1. One of the weaker Asterix adventures, memorable because Cacofonix gets to be the hero. Interesting that it’s only his singing that makes eardrums bleed and the villagers tolerate his harp-playing.

    “Normans” has a couple “postmodern” moments. “Surely it’s not 1066 yet?” someone asks. And Getafix directly addresses the reader, commenting on Obelix, “The lad has his bright moments!” Do any other characters ever bluntly break the fourth wall like that in an Asterix album?

    1. Does Asterix looking at the reader on the covers of Ceasar’s Gift and The Great Divide count? Probably not.

      As for referencing the future, there’s a fair bit of that. In Asterix and the Big Fight, there’s a guy who clearly thinks he’s Napoleon – but no one knows who he thinks he is. Also, Asterix and the Soothsayer shows a modern skyscraper. There’s probably more that I can’t remember offhand.

      1. In Cleopatra, there are more than a few quotes and references to Napoleon’s campaign of Egypt.

  2. This story originates in the political context of the times. It’s a mashup between the Yé-yé era (teenagers getting crazy for a new wave of pop singers and musicians, (including Françoise Hardy, Claude François, Johnny Halliday,…) inspired by the Beatles and early Rock’nRoll, and the beginning of the rise of protests against the Military and the Establishment from young adults which will culminate into the May 1968 student riots in Paris and the Général de Gaulle having to leave power under that pressure in 1969.
    The Normans are the people who invaded England at the time of William the conqueror and overpowered the Saxons (remember the the Robin Hood backstory) so it can be seen as a parallel of that, transposed into France.

    1. Sounds a lot like the civil unrest and protest going on in the States to a different degree in the 1960s, too. We didn’t go quite so far as that May 1968 thing, though. I was just reading about that a couple of weeks ago when that Goscinny article went up at TCJ. That was NOT a good month for poor Goscinny, either.

      I loved all the references in the book to how the Normans wouldn’t be invading for a few hundred years yet. I like that all-knowing wink from Asterix.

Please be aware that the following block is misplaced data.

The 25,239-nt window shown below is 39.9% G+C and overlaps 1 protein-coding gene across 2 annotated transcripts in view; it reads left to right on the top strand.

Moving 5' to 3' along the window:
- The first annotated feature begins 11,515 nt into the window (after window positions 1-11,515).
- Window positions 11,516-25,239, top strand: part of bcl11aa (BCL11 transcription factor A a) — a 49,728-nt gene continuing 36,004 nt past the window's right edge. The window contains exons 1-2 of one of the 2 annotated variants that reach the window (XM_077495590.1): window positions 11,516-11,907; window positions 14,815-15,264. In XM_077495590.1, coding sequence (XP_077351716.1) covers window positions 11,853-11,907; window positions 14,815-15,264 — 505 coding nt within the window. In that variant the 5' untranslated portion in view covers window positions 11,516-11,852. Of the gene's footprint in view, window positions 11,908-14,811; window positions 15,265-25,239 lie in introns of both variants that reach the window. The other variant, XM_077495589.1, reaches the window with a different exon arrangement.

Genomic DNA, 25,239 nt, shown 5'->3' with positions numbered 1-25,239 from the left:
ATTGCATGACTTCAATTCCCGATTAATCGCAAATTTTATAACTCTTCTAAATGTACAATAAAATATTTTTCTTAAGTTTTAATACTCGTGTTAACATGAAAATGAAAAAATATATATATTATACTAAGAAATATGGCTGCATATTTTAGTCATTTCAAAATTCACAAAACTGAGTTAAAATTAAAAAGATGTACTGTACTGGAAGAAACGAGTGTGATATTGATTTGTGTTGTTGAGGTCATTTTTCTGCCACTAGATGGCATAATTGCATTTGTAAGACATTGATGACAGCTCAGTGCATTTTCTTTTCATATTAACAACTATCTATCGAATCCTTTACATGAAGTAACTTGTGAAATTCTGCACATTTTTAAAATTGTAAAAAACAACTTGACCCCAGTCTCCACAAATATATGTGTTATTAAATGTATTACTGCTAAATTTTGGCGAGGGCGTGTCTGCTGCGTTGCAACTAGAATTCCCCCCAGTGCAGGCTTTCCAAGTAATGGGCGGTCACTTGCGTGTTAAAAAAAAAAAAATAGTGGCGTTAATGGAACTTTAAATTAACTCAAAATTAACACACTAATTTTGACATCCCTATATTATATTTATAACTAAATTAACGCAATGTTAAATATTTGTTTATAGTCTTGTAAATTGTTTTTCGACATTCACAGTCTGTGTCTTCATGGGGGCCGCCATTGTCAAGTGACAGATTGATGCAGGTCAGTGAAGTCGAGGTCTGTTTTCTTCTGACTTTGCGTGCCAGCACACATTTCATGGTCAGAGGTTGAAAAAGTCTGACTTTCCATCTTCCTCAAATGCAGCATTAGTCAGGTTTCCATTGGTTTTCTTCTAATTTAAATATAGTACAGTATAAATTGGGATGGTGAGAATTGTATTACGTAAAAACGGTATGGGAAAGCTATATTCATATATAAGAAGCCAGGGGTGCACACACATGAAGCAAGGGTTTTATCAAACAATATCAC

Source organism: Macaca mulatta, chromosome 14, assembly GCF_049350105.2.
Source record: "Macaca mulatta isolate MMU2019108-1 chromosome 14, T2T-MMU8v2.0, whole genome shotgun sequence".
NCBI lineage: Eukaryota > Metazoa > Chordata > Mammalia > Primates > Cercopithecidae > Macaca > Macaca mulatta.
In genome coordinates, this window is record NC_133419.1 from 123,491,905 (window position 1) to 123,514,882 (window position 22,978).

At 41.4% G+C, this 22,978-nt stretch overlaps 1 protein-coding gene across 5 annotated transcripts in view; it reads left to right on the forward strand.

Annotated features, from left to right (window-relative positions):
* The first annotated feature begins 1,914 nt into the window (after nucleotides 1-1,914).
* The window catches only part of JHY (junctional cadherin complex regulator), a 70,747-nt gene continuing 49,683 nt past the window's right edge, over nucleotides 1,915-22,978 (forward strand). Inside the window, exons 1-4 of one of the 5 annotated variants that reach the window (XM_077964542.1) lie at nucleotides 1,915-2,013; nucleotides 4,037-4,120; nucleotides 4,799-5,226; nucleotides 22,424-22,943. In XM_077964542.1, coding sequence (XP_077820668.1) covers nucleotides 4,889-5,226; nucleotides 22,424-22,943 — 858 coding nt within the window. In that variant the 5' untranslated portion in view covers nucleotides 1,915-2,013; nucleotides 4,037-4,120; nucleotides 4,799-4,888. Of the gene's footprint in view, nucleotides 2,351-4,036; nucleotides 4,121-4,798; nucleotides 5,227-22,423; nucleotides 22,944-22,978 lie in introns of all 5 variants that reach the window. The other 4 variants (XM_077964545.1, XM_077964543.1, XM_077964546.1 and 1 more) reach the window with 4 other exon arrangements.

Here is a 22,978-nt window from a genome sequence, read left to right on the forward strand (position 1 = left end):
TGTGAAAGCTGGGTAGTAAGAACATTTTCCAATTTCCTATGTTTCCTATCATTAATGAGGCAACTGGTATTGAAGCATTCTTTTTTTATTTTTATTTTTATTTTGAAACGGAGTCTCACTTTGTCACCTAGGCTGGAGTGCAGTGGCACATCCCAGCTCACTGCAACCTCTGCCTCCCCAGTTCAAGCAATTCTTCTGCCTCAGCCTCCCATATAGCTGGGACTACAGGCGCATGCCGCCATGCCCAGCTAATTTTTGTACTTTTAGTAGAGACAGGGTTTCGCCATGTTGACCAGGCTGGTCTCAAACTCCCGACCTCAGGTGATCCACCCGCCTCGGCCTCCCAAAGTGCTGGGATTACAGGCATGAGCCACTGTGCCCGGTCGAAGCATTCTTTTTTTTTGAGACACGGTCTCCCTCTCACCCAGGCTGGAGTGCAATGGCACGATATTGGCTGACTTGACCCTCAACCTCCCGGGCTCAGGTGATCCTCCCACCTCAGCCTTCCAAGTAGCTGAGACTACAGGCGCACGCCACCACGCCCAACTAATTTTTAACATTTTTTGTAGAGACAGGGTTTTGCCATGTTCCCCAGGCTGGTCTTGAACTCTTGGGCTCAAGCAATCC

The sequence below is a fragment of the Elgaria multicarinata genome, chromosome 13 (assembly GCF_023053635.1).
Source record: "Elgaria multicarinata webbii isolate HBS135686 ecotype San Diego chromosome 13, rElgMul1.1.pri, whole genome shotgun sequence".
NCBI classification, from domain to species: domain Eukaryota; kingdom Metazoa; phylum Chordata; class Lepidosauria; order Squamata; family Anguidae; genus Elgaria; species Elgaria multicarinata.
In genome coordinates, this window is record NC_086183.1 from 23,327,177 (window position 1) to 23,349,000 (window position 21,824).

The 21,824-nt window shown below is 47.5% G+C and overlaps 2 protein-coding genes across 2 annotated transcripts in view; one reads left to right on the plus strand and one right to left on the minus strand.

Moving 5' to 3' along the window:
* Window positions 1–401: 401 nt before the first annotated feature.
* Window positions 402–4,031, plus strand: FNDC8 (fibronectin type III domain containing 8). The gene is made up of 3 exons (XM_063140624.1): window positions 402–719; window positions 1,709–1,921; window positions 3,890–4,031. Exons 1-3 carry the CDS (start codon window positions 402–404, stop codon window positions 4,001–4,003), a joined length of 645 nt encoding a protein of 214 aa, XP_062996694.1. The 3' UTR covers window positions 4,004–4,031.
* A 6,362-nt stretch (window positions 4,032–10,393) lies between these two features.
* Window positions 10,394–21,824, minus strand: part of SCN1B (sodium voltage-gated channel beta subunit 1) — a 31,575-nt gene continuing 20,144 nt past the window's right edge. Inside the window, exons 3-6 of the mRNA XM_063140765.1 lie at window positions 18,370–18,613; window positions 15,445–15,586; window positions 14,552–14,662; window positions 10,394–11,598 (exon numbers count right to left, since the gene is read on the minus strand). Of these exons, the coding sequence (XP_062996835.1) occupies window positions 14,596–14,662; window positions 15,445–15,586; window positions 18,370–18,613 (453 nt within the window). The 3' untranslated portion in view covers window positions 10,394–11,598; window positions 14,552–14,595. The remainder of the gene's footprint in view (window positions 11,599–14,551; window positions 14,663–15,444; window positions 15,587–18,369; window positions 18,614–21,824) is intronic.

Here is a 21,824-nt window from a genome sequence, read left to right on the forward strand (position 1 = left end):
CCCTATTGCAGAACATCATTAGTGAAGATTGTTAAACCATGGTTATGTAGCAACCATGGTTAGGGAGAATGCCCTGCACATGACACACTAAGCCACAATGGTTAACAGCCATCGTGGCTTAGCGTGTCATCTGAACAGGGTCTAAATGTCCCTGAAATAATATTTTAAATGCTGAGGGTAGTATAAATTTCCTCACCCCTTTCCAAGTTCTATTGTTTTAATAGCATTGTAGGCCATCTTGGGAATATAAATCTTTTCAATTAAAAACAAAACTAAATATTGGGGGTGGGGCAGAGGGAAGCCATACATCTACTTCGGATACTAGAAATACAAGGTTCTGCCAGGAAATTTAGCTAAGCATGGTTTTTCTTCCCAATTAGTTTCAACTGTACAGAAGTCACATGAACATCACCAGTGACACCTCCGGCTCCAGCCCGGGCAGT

1. True it was a hard time for him. He was the older suit-and-tie generation and the pot-smoking youngsters from the Pilote bullpen were giving him a hard time.

        1. The story goes that he rejected a cartoon, they gave him a lot of grief, and years later they all regretted it. I think Moebius was in on that meeting, too. It sounds like just an awful, awful day for all involved.

  3. I gave this one 4/5. It’s definitely a lightweight story in terms of plot, but still a lot of fun. I suspect it might have been better if the villagers were fully formed. Fulliautomatix is pretty much on model now, but still no Unhygenix or Impedimenta – and there’s one panel with three men who all look like Geriatrix, so I’m not sure any of them really count as him.

    This book is responsible for me referring to rain as “a bracing dampness in the air” which I’m slightly ashamed to admit I’ve been doing for 35 years now. It annoys my wife – which is a bonus.

    Best name is clearly Timandahaf, but honourable mentions to Postaldistrix and Transportcaf.

    There’s a shocking bit of lettering in my edition when Asterix and Obelix have realised Justforkix has been captured and Asterix says “Let’s tell chief Vitalstatistix”. “Vitalstatistix” doesn’t fit, so the letterer opted to write it diagonally, and in unevenly sized letters.

    One other thing. Why does Justforkix have different coloured hair on the cover?

    Oh and I reckon the Normans would beat the Goths in a fight.

    1. Looks like they fixed that lettering problem in the 2004 and later editions by hyphenating his name to “Vital-Statistix” to fit it in that narrow balloon.

      That Justforkix hair color on the cover is just weird. I blame Uderzo being color blind and coloring it himself. Either that, or Justforkix is a strawberry-blond, and the cover leans more on the strawberry side of things. (Is anyone buying that? Anyone?)

      Yes, all the Villagers look alike, but then, all the history I’ve read about Gaul at the time would make that just a thing of the fashion at the time. (Long hair and bushy mustaches.) It’s the same way all teenagers look alike to me now. 😉

  4. Bit late to the party for some reason this week, but even coming in a bit late I’m going to impolitely buck the trend and say I bloomin’ LOVE Asterix and the Normans. It was always one of my favourites as a kid, I remember feeling the Normans provided real menace and were a genuine threat. I also love the way we get the best of both worlds. We get the culture clash of a travel book and the more luxurious pace of a village book.

    By gosh its so funny too…

    …well except in one aspect I’ll get back to later. Its laugh out loud funny, more often than just about any book we’re had before. In part I think that’s due to the ‘lesser’ plot that some folks have refered to. See I don’t see it as lesser, I just see it as more streamlined and as such its allows things to breathe a little more, its not as breakneck as previous volumes. For me this benefits many things. There’s more time to play with the old married couple relationship Asterix and Obelix have. The humour has some lovely recall moments. The challenge the Normans face is used and stretched to its limit, BUT never over stays it welcome.I love the way the Romans allowed their time but again their relationship to the story is different and fresh.